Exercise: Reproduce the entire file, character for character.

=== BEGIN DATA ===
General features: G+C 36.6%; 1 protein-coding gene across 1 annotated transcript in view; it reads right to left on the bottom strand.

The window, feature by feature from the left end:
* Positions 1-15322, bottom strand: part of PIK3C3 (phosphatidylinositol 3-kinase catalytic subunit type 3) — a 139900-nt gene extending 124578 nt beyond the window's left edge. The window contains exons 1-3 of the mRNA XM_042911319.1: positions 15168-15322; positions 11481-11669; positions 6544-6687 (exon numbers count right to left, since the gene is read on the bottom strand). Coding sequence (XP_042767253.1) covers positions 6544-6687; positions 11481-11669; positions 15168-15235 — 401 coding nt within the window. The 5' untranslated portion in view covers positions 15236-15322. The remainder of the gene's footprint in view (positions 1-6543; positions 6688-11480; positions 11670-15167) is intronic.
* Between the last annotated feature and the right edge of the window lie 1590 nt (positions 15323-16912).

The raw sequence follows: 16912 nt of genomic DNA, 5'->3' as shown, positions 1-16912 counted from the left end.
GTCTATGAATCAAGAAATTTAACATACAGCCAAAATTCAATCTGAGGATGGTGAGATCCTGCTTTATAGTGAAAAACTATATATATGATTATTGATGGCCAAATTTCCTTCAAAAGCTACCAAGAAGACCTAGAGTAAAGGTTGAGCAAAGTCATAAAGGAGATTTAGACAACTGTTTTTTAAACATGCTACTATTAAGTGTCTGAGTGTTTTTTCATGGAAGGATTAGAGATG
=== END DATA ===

General features: G+C 36.6%; 1 protein-coding gene across 1 annotated transcript in view; it reads right to left on the bottom strand.

The window, feature by feature from the left end:
* Positions 1-15322, bottom strand: part of PIK3C3 (phosphatidylinositol 3-kinase catalytic subunit type 3) — a 139900-nt gene extending 124578 nt beyond the window's left edge. The window contains exons 1-3 of the mRNA XM_042911319.1: positions 15168-15322; positions 11481-11669; positions 6544-6687 (exon numbers count right to left, since the gene is read on the bottom strand). Coding sequence (XP_042767253.1) covers positions 6544-6687; positions 11481-11669; positions 15168-15235 — 401 coding nt within the window. The 5' untranslated portion in view covers positions 15236-15322. The remainder of the gene's footprint in view (positions 1-6543; positions 6688-11480; positions 11670-15167) is intronic.
* Between the last annotated feature and the right edge of the window lie 1590 nt (positions 15323-16912).

The raw sequence follows: 16912 nt of genomic DNA, 5'->3' as shown, positions 1-16912 counted from the left end.
GTCTATGAATCAAGAAATTTAACATACAGCCAAAATTCAATCTGAGGATGGTGAGATCCTGCTTTATAGTGAAAAACTATATATATGATTATTGATGGCCAAATTTCCTTCAAAAGCTACCAAGAAGACCTAGAGTAAAGGTTGAGCAAAGTCATAAAGGAGATTTAGACAACTGTTTTTTAAACATGCTACTATTAAGTGTCTGAGTGTTTTTTCATGGAAGGATTAGAGATG